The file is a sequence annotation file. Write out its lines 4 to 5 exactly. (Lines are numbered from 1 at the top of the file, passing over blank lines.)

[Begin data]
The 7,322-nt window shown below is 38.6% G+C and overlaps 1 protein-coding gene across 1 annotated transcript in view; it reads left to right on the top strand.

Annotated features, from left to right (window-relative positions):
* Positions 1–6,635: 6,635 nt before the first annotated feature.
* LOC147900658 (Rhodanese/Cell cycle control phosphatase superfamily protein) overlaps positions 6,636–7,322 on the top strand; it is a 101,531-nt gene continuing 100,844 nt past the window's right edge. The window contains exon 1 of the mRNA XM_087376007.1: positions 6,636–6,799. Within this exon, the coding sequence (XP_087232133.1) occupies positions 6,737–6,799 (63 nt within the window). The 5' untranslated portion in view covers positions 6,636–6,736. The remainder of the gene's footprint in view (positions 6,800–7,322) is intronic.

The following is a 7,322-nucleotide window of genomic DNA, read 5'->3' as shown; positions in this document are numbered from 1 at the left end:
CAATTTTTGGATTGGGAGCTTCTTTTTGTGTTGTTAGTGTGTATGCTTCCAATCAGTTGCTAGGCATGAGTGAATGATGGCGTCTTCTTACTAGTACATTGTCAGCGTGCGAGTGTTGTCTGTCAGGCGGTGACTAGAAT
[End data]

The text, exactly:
* LOC147900658 (Rhodanese/Cell cycle control phosphatase superfamily protein) overlaps positions 6,636–7,322 on the top strand; it is a 101,531-nt gene continuing 100,844 nt past the window's right edge. The window contains exon 1 of the mRNA XM_087376007.1: positions 6,636–6,799. Within this exon, the coding sequence (XP_087232133.1) occupies positions 6,737–6,799 (63 nt within the window). The 5' untranslated portion in view covers positions 6,636–6,736. The remainder of the gene's footprint in view (positions 6,800–7,322) is intronic.

The following is a 7,322-nucleotide window of genomic DNA, read 5'->3' as shown; positions in this document are numbered from 1 at the left end: